Film review by: Witney Seibold
I have read some American tabloids, and they are lurid, cheap rags that sensationalize the smallest detail to the point of humiliation (“Look at how FAT they look!”) and eventual celebrity breakdown, which they’ll also get to cover. There is a weird journalistic purity to the utter shamelessness in American tabloids. They choose the single most obvious “scandal” angle, be it weight gain, drug habits, infidelity, or money troubles, and blow it up to such a trashy, melodramatic level, that the basest desires of every reader are immediately sated, and every one of their paranoid celebrity jealousies are confirmed. Occasionally, a real scandal will break, which allows the writers of tabloids to relax for at least a year or two, as they constantly hammer away on the same details. Just yesterday, I saw a tabloid revealing more details about the murder of JonBenet Ramsay, which, if I must remind you, took place in November of 1996. It’s like a soap opera parading as journalism.
British tabloids are, however, the same, only writ much larger. Few things reach the shallow, bubble-gum parade of syrup-dripping pseudo-scandal like a British tabloid. And who better to make a movie about a swirling miasma of scandal, half-turths and eccentric people than playful master documentarian Errol Morris? Morris has made films about a pet cemetery, a death machine designer, a naked mole-rat expert, Robert McNamara, and Stephen Hawking. His subjects are always outsiders and strangers who don’t seem to quite operate on the same level as most people. They are carried away by their interests to a margin of social norms that is somewhere close to madness, but is more akin to passion and, in the case of Joyce McKinney, pathological gregariousness.
Here is McKinney’s version of events: In 1977, McKinney, a former Miss Wyoming, fell in love with a tall Mormon fellow, and they had designs on marriage. Just as they were preparing to get married though, he was spirited off to England by his church. McKinney gathered up a friend, and flew over there to get him. She kidnapped him from his church, took him to a country motel, chained him to a bed, and resolved to love the crazy out of him. She let him go, he unexpectedly returned to the church, and McKinney became the subject of a police investigation. The local tabloids stared coming up with punchy titles like “The Case of the Manacled Mormon!” McKinney claimed that this was an intense romance, and she was open in interviews about the purity of her lovemaking. Her man claimed rape. This is a field day for tabloids. Former beauty queen. Sex. Religion. Crime. Kidnapping. Lies. It’s all there for the fun.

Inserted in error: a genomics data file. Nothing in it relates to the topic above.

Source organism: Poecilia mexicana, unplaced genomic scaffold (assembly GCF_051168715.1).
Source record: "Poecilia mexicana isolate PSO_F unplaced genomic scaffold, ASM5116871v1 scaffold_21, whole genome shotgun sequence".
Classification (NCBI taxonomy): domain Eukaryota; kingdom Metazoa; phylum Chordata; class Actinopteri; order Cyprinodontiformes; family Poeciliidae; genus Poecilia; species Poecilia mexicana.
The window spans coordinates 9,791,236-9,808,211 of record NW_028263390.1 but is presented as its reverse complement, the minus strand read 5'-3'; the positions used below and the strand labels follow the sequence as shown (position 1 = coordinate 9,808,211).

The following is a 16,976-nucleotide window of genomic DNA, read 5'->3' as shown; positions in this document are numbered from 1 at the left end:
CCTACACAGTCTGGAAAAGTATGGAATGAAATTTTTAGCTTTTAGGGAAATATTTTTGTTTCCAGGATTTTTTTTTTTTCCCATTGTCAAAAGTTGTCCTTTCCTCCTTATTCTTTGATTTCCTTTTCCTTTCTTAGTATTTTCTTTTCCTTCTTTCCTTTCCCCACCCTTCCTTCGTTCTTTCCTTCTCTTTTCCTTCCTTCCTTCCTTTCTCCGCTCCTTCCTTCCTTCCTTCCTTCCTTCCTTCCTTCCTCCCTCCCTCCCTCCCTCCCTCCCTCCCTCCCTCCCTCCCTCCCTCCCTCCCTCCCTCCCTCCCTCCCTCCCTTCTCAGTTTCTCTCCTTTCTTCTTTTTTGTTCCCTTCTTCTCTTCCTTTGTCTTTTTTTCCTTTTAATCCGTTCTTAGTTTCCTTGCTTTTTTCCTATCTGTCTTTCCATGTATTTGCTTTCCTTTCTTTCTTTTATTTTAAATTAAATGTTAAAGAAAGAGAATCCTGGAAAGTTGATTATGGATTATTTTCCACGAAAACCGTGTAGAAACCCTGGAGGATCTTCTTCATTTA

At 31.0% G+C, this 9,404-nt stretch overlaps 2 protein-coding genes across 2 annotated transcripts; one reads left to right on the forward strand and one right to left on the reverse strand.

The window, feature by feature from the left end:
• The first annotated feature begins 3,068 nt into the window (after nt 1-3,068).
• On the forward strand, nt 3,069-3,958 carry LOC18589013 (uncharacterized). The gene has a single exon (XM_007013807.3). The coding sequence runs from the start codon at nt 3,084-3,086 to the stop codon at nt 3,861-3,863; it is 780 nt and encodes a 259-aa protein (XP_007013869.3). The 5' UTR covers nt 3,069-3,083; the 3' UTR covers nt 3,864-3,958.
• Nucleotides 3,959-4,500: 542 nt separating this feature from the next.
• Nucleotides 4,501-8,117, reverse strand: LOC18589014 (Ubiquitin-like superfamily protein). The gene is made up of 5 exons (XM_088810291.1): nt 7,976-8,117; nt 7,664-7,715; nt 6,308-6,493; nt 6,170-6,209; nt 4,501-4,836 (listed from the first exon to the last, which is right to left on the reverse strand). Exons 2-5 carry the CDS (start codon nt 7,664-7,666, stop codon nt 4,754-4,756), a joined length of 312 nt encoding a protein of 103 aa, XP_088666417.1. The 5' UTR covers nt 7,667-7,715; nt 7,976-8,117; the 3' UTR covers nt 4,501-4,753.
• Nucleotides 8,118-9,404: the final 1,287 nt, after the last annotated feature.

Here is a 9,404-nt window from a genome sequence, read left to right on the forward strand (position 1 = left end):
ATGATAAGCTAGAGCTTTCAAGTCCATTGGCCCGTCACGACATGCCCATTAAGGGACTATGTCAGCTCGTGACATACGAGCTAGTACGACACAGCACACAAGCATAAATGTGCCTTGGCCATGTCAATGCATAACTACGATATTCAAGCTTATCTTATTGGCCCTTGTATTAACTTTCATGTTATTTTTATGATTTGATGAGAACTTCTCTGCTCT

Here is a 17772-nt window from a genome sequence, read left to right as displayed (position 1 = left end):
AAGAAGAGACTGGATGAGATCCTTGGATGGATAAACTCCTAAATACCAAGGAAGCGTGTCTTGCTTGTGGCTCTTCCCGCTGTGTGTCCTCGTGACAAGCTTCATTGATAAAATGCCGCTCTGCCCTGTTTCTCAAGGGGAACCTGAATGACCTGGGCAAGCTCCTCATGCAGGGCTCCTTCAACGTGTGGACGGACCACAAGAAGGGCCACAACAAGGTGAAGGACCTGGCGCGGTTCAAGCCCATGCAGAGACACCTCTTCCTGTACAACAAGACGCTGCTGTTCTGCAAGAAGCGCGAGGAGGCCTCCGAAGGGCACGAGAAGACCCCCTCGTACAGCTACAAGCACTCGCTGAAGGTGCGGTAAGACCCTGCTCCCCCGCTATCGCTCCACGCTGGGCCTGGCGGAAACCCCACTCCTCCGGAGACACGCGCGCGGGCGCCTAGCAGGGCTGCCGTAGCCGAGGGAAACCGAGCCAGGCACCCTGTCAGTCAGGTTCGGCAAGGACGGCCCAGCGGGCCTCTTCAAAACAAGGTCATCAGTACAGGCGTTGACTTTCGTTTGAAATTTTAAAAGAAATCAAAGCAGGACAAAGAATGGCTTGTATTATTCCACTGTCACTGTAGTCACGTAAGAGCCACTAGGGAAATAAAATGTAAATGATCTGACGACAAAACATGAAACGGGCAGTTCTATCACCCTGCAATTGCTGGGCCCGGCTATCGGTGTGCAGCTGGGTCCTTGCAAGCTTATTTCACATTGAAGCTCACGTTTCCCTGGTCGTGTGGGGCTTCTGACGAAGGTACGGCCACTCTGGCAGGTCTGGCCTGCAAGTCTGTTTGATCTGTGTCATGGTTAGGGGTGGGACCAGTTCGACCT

Morris manages to get McKinney back on camera to reminisce about her love for this man, but also the other scandals in her life. What about the seedy nude pictures they took of you? Those were doctored, midear. He finds some of the tabloid reporters in the day, and some of them reveal that they not only had genuine nude pictures of McKinney (despite her claims), but also evidence that she and a friend were involved in sex work. McKinney denies the allegations of sex work, although if she was making a few bucks on the side giving erotic massages, there’s no shame in that.
Oh, and her story gets more complicated. Morris allows his subjects to be candid and open, and they become increasingly confessional as the story continues. McKinney talks about her experience as an agoraphobic. As a stalled writer. As one of the first people to clone her pet (!). I’m not sure how Morris does it. He not only finds the fascinating tales of ordinary madness, but manages to have everyone confess everything, while making everything seems, still, kind of ambiguous. Morris is not interested in finding a solution, or even judging the final result. He’s only allowing us to swim around, as he does, in the strange, real-life mystery of it. Truth is stranger than fiction, as the old saw goes, and Morris is out to prove it.
What of the story is true? Did Joyce kidnap that guy, or did he go willingly? Is she as flirty as her compatriots remember? How much did the reporters get right? Get wrong? All we know is that McKinney herself, now a resolute and charming woman in her 60s, has survived and has a bit of the romantic about her.